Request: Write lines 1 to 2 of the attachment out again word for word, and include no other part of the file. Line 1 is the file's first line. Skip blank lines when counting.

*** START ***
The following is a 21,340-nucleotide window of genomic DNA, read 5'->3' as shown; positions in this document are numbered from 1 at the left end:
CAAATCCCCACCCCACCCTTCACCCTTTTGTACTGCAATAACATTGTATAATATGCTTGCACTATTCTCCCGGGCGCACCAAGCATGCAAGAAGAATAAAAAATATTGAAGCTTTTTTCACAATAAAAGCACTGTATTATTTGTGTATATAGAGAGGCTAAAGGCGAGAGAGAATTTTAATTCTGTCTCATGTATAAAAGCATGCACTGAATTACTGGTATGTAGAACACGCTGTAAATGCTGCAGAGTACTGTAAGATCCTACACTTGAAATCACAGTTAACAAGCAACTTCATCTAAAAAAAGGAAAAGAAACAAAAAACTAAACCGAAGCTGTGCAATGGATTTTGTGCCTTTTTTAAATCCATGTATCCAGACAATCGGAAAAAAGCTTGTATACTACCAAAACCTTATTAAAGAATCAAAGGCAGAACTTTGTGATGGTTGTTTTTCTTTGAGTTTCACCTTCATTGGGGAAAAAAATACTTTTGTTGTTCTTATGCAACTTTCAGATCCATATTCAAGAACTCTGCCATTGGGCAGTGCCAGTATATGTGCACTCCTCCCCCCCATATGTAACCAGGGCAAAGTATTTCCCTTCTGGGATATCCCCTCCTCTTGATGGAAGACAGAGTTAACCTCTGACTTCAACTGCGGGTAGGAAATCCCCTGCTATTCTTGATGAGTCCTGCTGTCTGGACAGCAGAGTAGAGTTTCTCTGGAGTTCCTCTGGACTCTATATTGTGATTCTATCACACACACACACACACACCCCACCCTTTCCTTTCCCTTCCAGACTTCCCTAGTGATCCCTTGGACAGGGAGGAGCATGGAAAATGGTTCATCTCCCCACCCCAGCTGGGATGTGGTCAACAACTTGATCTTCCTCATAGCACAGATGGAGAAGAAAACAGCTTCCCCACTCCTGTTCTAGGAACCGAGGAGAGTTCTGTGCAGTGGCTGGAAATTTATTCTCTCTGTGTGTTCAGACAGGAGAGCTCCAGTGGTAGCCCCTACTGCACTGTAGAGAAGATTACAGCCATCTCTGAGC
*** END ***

The following is a 21,340-nucleotide window of genomic DNA, read 5'->3' as shown; positions in this document are numbered from 1 at the left end:
CAAATCCCCACCCCACCCTTCACCCTTTTGTACTGCAATAACATTGTATAATATGCTTGCACTATTCTCCCGGGCGCACCAAGCATGCAAGAAGAATAAAAAATATTGAAGCTTTTTTCACAATAAAAGCACTGTATTATTTGTGTATATAGAGAGGCTAAAGGCGAGAGAGAATTTTAATTCTGTCTCATGTATAAAAGCATGCACTGAATTACTGGTATGTAGAACACGCTGTAAATGCTGCAGAGTACTGTAAGATCCTACACTTGAAATCACAGTTAACAAGCAACTTCATCTAAAAAAAGGAAAAGAAACAAAAAACTAAACCGAAGCTGTGCAATGGATTTTGTGCCTTTTTTAAATCCATGTATCCAGACAATCGGAAAAAAGCTTGTATACTACCAAAACCTTATTAAAGAATCAAAGGCAGAACTTTGTGATGGTTGTTTTTCTTTGAGTTTCACCTTCATTGGGGAAAAAAATACTTTTGTTGTTCTTATGCAACTTTCAGATCCATATTCAAGAACTCTGCCATTGGGCAGTGCCAGTATATGTGCACTCCTCCCCCCCATATGTAACCAGGGCAAAGTATTTCCCTTCTGGGATATCCCCTCCTCTTGATGGAAGACAGAGTTAACCTCTGACTTCAACTGCGGGTAGGAAATCCCCTGCTATTCTTGATGAGTCCTGCTGTCTGGACAGCAGAGTAGAGTTTCTCTGGAGTTCCTCTGGACTCTATATTGTGATTCTATCACACACACACACACACACCCCACCCTTTCCTTTCCCTTCCAGACTTCCCTAGTGATCCCTTGGACAGGGAGGAGCATGGAAAATGGTTCATCTCCCCACCCCAGCTGGGATGTGGTCAACAACTTGATCTTCCTCATAGCACAGATGGAGAAGAAAACAGCTTCCCCACTCCTGTTCTAGGAACCGAGGAGAGTTCTGTGCAGTGGCTGGAAATTTATTCTCTCTGTGTGTTCAGACAGGAGAGCTCCAGTGGTAGCCCCTACTGCACTGTAGAGAAGATTACAGCCATCTCTGAGC